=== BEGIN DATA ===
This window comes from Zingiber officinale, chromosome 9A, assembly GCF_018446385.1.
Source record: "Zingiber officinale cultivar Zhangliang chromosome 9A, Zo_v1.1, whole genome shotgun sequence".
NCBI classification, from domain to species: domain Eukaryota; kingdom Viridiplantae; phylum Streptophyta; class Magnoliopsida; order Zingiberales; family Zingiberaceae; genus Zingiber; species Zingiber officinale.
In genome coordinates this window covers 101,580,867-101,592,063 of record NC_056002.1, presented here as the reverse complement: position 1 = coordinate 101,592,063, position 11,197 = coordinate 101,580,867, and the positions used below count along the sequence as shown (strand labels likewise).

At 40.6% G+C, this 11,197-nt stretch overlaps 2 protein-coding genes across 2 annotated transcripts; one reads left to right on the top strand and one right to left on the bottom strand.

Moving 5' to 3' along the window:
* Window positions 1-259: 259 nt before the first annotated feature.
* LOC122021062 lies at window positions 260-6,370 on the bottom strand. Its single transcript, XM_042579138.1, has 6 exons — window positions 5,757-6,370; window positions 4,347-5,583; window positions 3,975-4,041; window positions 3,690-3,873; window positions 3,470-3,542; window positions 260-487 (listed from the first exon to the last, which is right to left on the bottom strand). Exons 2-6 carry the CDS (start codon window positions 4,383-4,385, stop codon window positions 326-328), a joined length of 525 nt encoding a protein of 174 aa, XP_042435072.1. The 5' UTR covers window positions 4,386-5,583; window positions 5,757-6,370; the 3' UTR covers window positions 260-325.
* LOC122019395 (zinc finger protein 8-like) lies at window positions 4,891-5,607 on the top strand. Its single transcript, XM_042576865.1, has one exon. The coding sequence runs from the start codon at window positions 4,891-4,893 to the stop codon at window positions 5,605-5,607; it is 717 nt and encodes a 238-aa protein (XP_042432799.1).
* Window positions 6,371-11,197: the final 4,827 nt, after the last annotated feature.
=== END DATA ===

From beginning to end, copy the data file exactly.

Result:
This window comes from Zingiber officinale, chromosome 9A, assembly GCF_018446385.1.
Source record: "Zingiber officinale cultivar Zhangliang chromosome 9A, Zo_v1.1, whole genome shotgun sequence".
NCBI classification, from domain to species: domain Eukaryota; kingdom Viridiplantae; phylum Streptophyta; class Magnoliopsida; order Zingiberales; family Zingiberaceae; genus Zingiber; species Zingiber officinale.
In genome coordinates this window covers 101,580,867-101,592,063 of record NC_056002.1, presented here as the reverse complement: position 1 = coordinate 101,592,063, position 11,197 = coordinate 101,580,867, and the positions used below count along the sequence as shown (strand labels likewise).

At 40.6% G+C, this 11,197-nt stretch overlaps 2 protein-coding genes across 2 annotated transcripts; one reads left to right on the top strand and one right to left on the bottom strand.

Moving 5' to 3' along the window:
* Window positions 1-259: 259 nt before the first annotated feature.
* LOC122021062 lies at window positions 260-6,370 on the bottom strand. Its single transcript, XM_042579138.1, has 6 exons — window positions 5,757-6,370; window positions 4,347-5,583; window positions 3,975-4,041; window positions 3,690-3,873; window positions 3,470-3,542; window positions 260-487 (listed from the first exon to the last, which is right to left on the bottom strand). Exons 2-6 carry the CDS (start codon window positions 4,383-4,385, stop codon window positions 326-328), a joined length of 525 nt encoding a protein of 174 aa, XP_042435072.1. The 5' UTR covers window positions 4,386-5,583; window positions 5,757-6,370; the 3' UTR covers window positions 260-325.
* LOC122019395 (zinc finger protein 8-like) lies at window positions 4,891-5,607 on the top strand. Its single transcript, XM_042576865.1, has one exon. The coding sequence runs from the start codon at window positions 4,891-4,893 to the stop codon at window positions 5,605-5,607; it is 717 nt and encodes a 238-aa protein (XP_042432799.1).
* Window positions 6,371-11,197: the final 4,827 nt, after the last annotated feature.